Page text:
OK, I'm putting the brakes on this horror marathon to cycle through my thoughts on the film I saw last night, which judging from the lack of buzz this is creating, could seriously use a cheerleader right now. The film is Mark Romanek's Never Let Me Go, an adaptation of Kazuo Ishiguro's novel, and currently the most unexpectedly devastating movie of the year. And if I'm going to discuss this at length (and that is the plan), it's going to be impossible to stave off spoilers for too long. You get one more paragraph, which hopefully will be enough to convince you to see this film.
You may have seen the posters - two young friends (lovers, in a way) running down a bleak pier - a pretty if uninspiring sight, and hardly a hint as to what the film is about. Nor should it be. That Never Let Me Go becomes something more than a love story set against the backdrop of dreary British vistas is best discovered when the movie means you too, roughly 1/3 of the way through the storyline. Even before this staggering revelation, a cloud hangs over the film. It never goes away. We follow three main characters, Kathy, Tommy, and Ruth, from boarding school into adulthood, and by the time the child actors of the first segment of the film have been succeeded by Carey Mulligan, Andrew Garfield and Kiera Knightly, we both know and feel deeply for them. The performances are exquisite, weathering the unrelenting storm of the film with measured bits of optimism and joy. Mulligan, for the second year running, gives one of the year's best performances, and both Knightly and Garfield would also find their way into the Oscar race if there was any justice (alas, there won't be). But the film is heartbreaking, and I mean that in the deadly serious Dancer in the Dark/Grave of the Fireflies sense of the word, so approach looking to have the sunshine sucked out of your day. If that sits alright with you, then get to the theater and watch one of the best films of the year.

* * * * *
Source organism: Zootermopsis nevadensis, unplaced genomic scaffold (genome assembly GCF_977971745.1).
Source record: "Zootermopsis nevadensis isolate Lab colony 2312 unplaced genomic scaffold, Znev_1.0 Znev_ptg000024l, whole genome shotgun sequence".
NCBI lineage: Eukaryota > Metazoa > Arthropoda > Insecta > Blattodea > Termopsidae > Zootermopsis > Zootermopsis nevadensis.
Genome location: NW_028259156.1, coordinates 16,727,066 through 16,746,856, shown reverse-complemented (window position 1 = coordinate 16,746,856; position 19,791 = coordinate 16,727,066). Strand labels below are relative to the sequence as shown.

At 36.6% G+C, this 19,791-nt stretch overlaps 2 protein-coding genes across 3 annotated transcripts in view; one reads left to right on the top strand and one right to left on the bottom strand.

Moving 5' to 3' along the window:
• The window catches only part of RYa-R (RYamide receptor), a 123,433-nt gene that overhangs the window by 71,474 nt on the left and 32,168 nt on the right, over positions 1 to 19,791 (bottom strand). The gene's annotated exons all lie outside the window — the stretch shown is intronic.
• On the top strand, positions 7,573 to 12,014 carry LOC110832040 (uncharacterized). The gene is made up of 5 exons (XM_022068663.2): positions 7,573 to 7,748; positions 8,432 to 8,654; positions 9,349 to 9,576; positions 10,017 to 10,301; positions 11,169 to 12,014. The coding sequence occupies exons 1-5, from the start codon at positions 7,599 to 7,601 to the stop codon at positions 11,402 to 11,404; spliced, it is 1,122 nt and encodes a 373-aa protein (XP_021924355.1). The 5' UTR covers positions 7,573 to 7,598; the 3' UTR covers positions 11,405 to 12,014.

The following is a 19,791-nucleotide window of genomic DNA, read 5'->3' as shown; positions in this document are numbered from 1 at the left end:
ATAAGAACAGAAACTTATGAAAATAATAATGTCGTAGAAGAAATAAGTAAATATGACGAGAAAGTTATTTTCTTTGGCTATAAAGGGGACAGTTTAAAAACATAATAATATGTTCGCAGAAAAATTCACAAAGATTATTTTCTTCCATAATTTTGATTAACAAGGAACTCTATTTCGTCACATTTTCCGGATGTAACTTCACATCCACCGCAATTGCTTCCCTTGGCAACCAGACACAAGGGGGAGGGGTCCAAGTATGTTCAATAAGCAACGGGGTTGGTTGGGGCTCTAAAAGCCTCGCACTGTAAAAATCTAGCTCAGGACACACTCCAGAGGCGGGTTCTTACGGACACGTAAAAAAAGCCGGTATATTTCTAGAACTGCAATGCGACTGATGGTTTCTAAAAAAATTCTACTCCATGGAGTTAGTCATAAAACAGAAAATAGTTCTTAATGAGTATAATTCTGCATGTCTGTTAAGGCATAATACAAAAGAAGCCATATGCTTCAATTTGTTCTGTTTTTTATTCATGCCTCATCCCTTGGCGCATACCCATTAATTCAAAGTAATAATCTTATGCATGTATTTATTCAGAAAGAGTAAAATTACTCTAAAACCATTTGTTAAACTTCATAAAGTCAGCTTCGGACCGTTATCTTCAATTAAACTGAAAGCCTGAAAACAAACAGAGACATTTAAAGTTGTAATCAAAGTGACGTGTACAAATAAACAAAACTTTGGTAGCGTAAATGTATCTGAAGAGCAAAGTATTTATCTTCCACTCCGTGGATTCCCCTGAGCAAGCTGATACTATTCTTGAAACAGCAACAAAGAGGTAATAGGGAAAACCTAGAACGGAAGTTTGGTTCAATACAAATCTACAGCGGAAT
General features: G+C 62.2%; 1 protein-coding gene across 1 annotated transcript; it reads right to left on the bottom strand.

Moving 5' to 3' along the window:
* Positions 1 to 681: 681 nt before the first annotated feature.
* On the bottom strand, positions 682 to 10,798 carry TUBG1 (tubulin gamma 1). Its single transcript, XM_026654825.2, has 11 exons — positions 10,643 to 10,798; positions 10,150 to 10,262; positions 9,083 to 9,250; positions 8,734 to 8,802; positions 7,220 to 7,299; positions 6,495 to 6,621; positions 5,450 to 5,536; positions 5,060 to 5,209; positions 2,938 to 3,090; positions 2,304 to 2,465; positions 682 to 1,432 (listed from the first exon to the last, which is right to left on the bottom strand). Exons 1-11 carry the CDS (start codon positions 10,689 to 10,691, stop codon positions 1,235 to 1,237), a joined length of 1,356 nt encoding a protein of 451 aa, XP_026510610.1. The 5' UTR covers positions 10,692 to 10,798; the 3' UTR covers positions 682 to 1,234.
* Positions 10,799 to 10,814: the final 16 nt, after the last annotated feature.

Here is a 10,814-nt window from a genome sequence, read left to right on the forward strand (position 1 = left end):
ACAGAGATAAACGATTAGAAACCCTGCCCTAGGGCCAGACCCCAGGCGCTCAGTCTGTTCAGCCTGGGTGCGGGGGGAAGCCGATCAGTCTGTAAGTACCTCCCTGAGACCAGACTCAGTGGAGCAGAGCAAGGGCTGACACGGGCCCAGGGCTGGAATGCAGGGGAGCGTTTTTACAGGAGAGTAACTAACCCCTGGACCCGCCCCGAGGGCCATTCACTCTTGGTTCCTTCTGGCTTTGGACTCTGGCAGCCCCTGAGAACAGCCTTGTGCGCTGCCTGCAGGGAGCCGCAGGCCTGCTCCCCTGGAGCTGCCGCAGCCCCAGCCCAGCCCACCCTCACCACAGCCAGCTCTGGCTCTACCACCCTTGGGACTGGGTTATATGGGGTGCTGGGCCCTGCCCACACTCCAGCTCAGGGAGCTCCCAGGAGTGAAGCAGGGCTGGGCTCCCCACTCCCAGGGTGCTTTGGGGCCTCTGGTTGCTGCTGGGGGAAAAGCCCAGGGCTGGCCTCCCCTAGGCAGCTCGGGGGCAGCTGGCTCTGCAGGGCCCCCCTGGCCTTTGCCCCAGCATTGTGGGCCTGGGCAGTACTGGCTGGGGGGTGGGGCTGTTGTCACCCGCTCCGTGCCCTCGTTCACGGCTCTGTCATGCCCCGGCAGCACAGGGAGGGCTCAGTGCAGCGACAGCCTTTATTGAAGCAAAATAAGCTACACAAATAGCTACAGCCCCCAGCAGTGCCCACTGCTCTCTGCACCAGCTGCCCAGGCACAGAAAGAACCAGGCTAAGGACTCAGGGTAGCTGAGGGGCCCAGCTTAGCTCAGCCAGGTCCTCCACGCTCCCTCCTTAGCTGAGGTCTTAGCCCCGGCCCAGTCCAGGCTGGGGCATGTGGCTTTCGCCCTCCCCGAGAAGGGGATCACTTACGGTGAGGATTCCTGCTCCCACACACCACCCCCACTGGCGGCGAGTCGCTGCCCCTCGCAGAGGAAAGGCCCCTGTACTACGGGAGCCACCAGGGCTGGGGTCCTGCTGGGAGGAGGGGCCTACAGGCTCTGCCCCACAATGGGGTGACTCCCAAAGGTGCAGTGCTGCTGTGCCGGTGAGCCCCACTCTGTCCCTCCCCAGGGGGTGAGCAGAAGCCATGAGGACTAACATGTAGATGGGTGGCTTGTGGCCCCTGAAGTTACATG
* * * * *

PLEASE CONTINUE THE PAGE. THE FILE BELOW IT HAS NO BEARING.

So what's going on? (spoilers, they start now) Well, although slyly masquerading as a story of young, fragile love, Never Let Me Go is actually science fiction, and honestly one of the best forays into the genre that's come out in recent years. The characters are clones, raised in seclusion from the rest of society at a boarding school and groomed into safe, healthy adults who's destiny in life is to act as organ donors for a society flourishing thanks to medical advances. In withholding this back story at first, the film (as well as the source material) gives viewers the chance to see these students as humans first and foremost, a distinction which they find themselves fighting against all their lives. That is, apparently, how the rest of society can sleep at night, convinced that these donors are somehow lesser creatures, and even as they resist such, they're weighed down by the worst inferiority complexes imaginable.
Never Let Me Go then becomes about courage in the face of impending death, which comes after two, three, sometimes four transplants leave you unable to carry on. It's honestly more horrifying than any film I've watched this month, because instead of making light of death, it forces you to contemplate it, and there's not much scarier than that. Presented as an alternate history, it also raises the idea of an alternate humanity. From childhood on, these donors are raised on different ideals, and even as they leave school and mature together, their actions and decisions (and lack thereof) are informed by what they've been taught humanity is. The performances bear testament to this, never more so than when the characters make a foray into the real world, visiting a diner and wandering the streets. If they're vaguely sheeplike, it can be blamed on years of isolation from the rest of society, and left to wander in a world where everyone is supposedly different from them, it's no surprise that they cluster together.